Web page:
Unemployment benefits in New York are generally available to those who are meet state law eligibility requirements. The newly enacted Coronavirus Aid, Relief and Economic Security (CARES) Act also expands state unemployment insurance programs to provide benefits for individuals who might otherwise not qualify, and to increase the amount and duration of available benefits.
Eligibility Under New York Law
In order to receive unemployment insurance benefits in New York, the following requirements must be met:
- Employment was terminated or employee’s hours were significantly reduced through no fault of the employee;
- Employee can prove sufficient prior earnings to establish a claim;
- Employee is ready, willing, able to work;
- Employee is actively seeking employment and provides documented proof of such attempts (unless waived by New York State Department Of Labor); and
- Employee worked in New York within the last eighteen (18) months.
Generally, an employee is considered to have been terminated through no fault of his or her own if the termination was the result of a lack of work, seasonal employment, corporate restructuring, or any other reason that is out of control of the employee.
Limitations on Benefits
The amount an employee is eligible to collect under New York’s unemployment insurance program depends on his or her recent earnings history. At a maximum, an employee may collect $504 per week for 26 weeks under New York’s program. If a person is still unemployed after 26 weeks, he or she may be eligible for continued emergency unemployment compensation.
If a person’s hours are reduced, or they are able to find part-time work after termination, he or she may be eligible for partial unemployment benefits. Partial unemployment is only available to employees working three days per week or less. For each full or partial day of work, the employee’s weekly benefit amount will be reduced by 25%.
Enhanced Unemployment Insurance Benefits Under the CARES Act
The CARES Act provides for expanded unemployment insurance benefits to provide direct relief to those affected by the COVID-19 pandemic.
There is normally a seven (7) day waiting period before an employee can apply for unemployment benefits. The CARES Act eliminates all such eligibility waiting periods if an employee is terminated for a COVID-19 related reason, and provides funding to states to cover the cost of unemployment benefits during that week.
The Pandemic Emergency Unemployment Compensation (PEUC) provision of the CARES Act extends the period for receiving unemployment benefits (26 weeks, in the case of New York) by 13 weeks for individuals who have exhausted their benefits but are able, available, and actively seeking work. The federal government will reimburse states for 13 weeks of PEUC. However, states are required to be flexible in determining whether a person is able to work or is looking for work because they are sick, quarantined or subject to stay-at-home orders.
The CARES Act also creates the Pandemic Unemployment Assistance Program (PUA), which provides unemployment insurance benefits to persons who: (1) would not otherwise qualify for state law unemployment and PEUC benefits; (2) have exhausted their right to state law or PEUC benefits; (3) are self-employed; (4) are seeking part-time employment; or (5) do not have sufficient work history. An individual who meets these criterion is eligible for PUA benefits for up to thirty-nine weeks if he or she is unable to telework, is not receiving other paid leave benefits and:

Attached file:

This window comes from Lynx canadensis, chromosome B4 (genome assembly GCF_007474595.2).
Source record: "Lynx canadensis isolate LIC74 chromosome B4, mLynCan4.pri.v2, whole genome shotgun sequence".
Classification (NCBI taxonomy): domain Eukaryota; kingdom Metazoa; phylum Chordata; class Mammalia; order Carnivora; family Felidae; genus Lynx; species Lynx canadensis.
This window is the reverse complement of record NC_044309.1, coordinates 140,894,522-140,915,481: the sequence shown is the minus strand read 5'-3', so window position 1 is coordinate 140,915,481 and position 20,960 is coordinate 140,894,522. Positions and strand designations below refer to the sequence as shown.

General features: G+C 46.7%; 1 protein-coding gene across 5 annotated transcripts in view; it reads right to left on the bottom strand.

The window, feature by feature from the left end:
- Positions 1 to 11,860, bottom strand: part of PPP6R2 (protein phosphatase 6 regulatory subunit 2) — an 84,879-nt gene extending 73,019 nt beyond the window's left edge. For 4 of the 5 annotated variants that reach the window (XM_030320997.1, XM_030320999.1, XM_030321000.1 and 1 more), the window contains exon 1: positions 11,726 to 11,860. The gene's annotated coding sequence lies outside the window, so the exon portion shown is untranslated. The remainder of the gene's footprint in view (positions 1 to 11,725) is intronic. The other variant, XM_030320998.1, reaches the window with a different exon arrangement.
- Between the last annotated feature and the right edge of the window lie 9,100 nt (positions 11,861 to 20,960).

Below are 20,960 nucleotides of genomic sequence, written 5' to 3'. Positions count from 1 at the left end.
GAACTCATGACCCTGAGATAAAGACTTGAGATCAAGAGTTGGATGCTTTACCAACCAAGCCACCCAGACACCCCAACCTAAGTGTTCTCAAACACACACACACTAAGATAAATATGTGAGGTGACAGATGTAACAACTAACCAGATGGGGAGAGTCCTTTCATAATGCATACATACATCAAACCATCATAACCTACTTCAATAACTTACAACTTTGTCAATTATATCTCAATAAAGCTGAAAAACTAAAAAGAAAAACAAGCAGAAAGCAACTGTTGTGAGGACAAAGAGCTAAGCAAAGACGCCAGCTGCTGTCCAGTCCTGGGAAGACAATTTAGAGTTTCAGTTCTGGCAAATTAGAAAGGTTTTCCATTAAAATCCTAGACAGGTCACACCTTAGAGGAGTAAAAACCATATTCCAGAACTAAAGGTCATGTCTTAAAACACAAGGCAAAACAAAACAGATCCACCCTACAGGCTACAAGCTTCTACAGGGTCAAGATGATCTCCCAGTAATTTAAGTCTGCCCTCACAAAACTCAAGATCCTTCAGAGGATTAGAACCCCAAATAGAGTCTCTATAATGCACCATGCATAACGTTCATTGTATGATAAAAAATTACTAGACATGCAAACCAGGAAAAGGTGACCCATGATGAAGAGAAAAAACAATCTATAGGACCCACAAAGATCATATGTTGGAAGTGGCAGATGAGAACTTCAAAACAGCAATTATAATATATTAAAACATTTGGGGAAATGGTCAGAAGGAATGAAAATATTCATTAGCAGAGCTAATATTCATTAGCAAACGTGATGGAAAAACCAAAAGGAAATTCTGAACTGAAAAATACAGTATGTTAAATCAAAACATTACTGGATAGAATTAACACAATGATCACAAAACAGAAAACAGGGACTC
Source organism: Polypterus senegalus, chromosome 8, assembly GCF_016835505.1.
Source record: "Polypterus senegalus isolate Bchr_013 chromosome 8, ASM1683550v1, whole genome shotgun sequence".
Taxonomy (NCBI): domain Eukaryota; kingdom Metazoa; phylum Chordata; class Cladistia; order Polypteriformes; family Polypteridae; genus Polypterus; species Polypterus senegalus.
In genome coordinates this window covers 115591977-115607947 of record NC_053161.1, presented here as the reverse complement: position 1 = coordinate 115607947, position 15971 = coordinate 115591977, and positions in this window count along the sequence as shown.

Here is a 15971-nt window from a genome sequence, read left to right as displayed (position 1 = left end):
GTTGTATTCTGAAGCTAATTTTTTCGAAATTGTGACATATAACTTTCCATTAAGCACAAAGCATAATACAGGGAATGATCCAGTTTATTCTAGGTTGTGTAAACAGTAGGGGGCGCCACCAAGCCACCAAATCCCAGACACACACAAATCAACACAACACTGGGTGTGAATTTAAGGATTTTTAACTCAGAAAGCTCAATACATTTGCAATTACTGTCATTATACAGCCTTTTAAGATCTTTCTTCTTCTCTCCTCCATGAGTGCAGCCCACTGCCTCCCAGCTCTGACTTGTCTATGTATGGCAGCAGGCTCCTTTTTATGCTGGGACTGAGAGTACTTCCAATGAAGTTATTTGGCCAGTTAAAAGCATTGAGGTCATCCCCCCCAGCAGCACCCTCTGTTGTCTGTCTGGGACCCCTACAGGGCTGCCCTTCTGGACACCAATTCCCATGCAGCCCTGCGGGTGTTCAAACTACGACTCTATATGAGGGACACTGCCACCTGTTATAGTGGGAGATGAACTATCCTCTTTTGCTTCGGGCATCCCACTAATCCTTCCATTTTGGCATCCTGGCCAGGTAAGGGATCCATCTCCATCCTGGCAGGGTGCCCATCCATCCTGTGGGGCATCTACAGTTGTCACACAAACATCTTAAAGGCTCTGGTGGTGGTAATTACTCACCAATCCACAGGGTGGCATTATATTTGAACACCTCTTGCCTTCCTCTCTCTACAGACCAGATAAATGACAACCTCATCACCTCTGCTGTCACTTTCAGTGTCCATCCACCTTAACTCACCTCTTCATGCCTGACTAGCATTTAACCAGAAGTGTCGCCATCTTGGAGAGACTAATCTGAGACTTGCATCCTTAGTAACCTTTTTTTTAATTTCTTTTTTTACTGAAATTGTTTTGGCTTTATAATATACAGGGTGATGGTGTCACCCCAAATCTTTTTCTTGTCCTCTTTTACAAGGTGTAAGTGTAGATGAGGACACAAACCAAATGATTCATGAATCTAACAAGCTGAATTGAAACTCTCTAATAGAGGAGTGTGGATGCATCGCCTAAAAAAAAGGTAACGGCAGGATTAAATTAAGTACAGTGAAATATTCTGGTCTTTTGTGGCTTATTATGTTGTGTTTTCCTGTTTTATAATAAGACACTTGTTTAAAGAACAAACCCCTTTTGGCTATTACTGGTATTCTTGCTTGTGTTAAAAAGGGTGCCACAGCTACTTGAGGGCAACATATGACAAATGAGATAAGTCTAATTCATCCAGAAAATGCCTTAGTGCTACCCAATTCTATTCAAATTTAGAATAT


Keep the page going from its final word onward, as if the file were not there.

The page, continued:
- He/she has, or has symptoms of, COVID-19;
- A member of his/her household has COVID-19;
- He/she is caring for a family or household member who has COVID-19;
- He/she is a primary caregiver for a child or other household member whose school or facility has closed as a result of COVID-19;
- He/she cannot go to work because of a COVID-19 related quarantine;
- He/she cannot go to work because his/her healthcare provider recommends self-quarantining;
- He/she was supposed to start a new job, but has lost that job or cannot go to work as a result of COVID-19;
- He/she has become the primary wage earner for a household because the former head of the household died of COVID-19;
- He/she had to quit his/her job because of COVID-19; or
- His/her workplace closed because of COVID-19.
PUA applies retroactively to January 27, 2020 and extends through December 31, 2020.
The CARES Act also creates Federal Pandemic Unemployment Compensation (PUC), which provides for an additional $600 per week on top of an individual’s state unemployment insurance benefit, PUA benefit or PEUC benefit. This additional benefit begins on April 5, 2020, and sunsets on July 31, 2020. According to NYSDOL’s website, individuals do not need to do anything to claim the PUC benefit; it will automatically be added to benefit payments made after April 5, 2020.
Unemployment insurance benefits that are ordinarily available to New Yorkers will substantially increase in amount and duration as a result of the CARES Act. In some instances, low wage earners may even be eligible to make more through expanded unemployment until July 31, 2020, than the would have if they continued working as a resulted of the additional $600 PUC benefit. Employers and employees will need to factor this into decisions they make in pursuing other forms of government assistance, including forgivable Paycheck Protection Program loans.